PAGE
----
Republican Sen. Jon Kyl overcame a challenge by Democrat Jim Pederson, a businessman, to win reelection. Kyl, first elected in 1994, won by a wide margin in 2000 and made a big issue of immigration this year in the border state. He co-sponsored a bill that would require undocumented immigrants to leave the country and return through legal means. Pederson supported a bill by another Arizonan, Republican Sen. John McCain, that would have given many undocumented immigrants the chance to become citizens.
Democratic U.S. Rep. Benjamin Cardin overcame a strong campaign by Republican Lt. Gov. Michael Steele and won the open seat being vacated by retiring Democratic Sen. Paul Sarbanes. The state has a Republican governor but is overwhelmingly Democratic. It voted for Democratic presidential candidate John Kerry in 2004, and Sarbanes won big in 2000. Cardin voted against the war in Iraq, but opposed a deadline for withdrawal. Steele said the situation in Iraq was a mess and blamed it on poor strategy within the Pentagon.
Democratic Sen. Debbie Stabenow beat back a challenge from Republican Oakland County Sheriff Michael Bouchard to win re-election. In a state with a struggling economy, Bouchard had promised to protect automakers and their employees with the "Triple A" Act, which would prevent lawsuits against automakers and suppliers if their cars met federal emissions standards at the time they were sold. Stabenow said she'd address the manufacturing-job losses by enforcing trade laws, lowering health costs and investing in education, job training and innovation.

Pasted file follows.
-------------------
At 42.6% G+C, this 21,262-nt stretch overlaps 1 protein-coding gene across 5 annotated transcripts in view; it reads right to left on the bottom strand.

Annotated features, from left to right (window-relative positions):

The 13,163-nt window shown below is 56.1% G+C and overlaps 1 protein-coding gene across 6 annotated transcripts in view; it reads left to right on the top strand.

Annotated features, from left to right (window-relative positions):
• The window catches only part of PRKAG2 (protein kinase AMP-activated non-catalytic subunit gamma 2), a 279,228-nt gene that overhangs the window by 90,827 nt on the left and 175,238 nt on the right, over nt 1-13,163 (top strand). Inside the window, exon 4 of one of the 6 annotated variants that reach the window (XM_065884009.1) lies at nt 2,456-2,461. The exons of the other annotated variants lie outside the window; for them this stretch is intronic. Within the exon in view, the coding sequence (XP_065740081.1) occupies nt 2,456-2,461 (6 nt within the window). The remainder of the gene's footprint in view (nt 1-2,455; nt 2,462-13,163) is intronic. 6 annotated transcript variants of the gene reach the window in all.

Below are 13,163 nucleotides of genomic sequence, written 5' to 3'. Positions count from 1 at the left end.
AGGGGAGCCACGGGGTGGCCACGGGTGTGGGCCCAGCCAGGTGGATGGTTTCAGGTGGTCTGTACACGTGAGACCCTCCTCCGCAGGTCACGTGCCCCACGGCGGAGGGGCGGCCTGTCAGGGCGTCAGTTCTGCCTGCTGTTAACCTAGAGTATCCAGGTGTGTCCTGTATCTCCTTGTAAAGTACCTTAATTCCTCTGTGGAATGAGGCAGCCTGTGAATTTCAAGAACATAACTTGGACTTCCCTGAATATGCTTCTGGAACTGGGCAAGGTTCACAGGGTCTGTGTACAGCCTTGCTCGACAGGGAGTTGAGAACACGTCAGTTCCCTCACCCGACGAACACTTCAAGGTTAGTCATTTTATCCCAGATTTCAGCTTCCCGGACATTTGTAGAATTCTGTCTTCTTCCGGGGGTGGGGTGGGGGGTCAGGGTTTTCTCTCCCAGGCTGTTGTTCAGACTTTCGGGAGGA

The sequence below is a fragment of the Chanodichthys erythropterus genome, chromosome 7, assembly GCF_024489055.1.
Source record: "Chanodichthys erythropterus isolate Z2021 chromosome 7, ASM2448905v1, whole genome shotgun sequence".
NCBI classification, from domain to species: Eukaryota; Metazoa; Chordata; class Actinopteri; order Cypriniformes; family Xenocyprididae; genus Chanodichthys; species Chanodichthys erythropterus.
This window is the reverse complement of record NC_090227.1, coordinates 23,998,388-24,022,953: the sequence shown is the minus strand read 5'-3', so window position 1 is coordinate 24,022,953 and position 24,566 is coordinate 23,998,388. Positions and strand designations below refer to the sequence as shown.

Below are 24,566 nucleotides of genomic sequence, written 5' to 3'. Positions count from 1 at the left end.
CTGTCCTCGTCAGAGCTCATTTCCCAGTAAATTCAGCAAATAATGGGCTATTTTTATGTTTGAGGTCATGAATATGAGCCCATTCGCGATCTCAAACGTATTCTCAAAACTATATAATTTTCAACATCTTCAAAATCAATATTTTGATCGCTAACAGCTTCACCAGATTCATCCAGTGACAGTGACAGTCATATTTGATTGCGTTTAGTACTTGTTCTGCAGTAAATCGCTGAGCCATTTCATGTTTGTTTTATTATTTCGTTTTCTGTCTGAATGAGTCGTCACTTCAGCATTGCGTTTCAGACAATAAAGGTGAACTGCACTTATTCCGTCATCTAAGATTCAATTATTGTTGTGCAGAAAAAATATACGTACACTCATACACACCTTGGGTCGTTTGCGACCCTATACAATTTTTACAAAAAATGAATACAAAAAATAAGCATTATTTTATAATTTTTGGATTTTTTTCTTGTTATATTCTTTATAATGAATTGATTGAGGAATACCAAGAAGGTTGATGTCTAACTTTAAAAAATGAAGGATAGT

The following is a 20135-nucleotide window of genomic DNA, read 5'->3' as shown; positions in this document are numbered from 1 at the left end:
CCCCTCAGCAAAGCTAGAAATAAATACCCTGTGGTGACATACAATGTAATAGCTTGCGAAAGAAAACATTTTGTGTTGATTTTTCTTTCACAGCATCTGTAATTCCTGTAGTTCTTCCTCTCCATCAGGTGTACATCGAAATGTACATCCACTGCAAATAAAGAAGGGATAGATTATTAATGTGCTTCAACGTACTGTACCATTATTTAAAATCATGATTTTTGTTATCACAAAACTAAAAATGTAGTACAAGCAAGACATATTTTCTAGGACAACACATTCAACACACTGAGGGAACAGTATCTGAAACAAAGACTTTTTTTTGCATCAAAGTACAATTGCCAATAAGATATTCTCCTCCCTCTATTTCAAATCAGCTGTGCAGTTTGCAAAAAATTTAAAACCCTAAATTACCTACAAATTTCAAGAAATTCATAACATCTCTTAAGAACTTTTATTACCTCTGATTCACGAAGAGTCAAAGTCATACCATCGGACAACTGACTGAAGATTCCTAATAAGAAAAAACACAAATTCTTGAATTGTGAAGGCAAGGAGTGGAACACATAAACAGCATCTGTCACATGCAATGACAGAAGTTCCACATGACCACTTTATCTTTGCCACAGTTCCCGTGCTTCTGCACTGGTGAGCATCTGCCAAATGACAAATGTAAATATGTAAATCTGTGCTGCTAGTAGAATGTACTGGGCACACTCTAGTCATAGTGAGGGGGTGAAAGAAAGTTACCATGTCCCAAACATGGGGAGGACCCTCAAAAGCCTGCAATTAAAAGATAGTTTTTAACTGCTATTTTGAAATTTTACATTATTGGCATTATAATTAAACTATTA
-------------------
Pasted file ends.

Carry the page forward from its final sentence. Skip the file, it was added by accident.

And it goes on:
In one of the most hotly contested races in the nation, Democrat Claire McCaskill, the state auditor, narrowly beat first-term incumbent Republican Sen. Jim Talent, who conceded defeat shortly after 2 a.m. EST. McCaskill ran unsuccessfully for governor in 2004. This year she's emphasizing support for stem-cell research. Actor Michael J. Fox, who has Parkinson's disease, taped an ad for her on that issue. Talent narrowly lost his gubernatorial bid in 2000 but won the Senate seat in a 2002 special election. Iraq was the top issue in the state, with health care closely behind.
Jon Tester, an organic farmer and the president of the state Senate, was in a race with incumbent Republican Sen. Conrad Burns that remained too close to call at 3 a.m. EST. The incumbent has struggled over his ties to convicted lobbyist Jack Abramoff. As the chairman of a key Senate appropriations committee, Burns stressed his ability to deliver federal aid to Montanans, but Tester tagged him a big spender who helped run up the largest federal budget deficits in history. Polls showed voters were most concerned about Iraq.
Democratic Sen. Robert Menendez bested Republican state Sen. Tom Kean Jr. Menendez, a former U.S. House member who was appointed to this seat last December, faced an ethical firestorm for his involvement in suspect land deals. Kean was aided by his father, two-term former Gov. Thomas Kean. Iraq was by far the dominant issue.
Democratic U.S. Rep. Sherrod Brown won the seat from Republican Sen. Mike DeWine. Republican scandals in the state that weren't connected to DeWine hurt him nonetheless, and the Republican National Committee had pulled its financial backing from the race. Brown, who's served in the House since 1992, is a health advocate and the ranking Democrat on the Energy and Commerce Committee's Subcommittee on Health. Voters here were more worried about the economy and jobs than in most states, owing to the woes of U.S. automakers and other manufacturers being hammered in the global economy.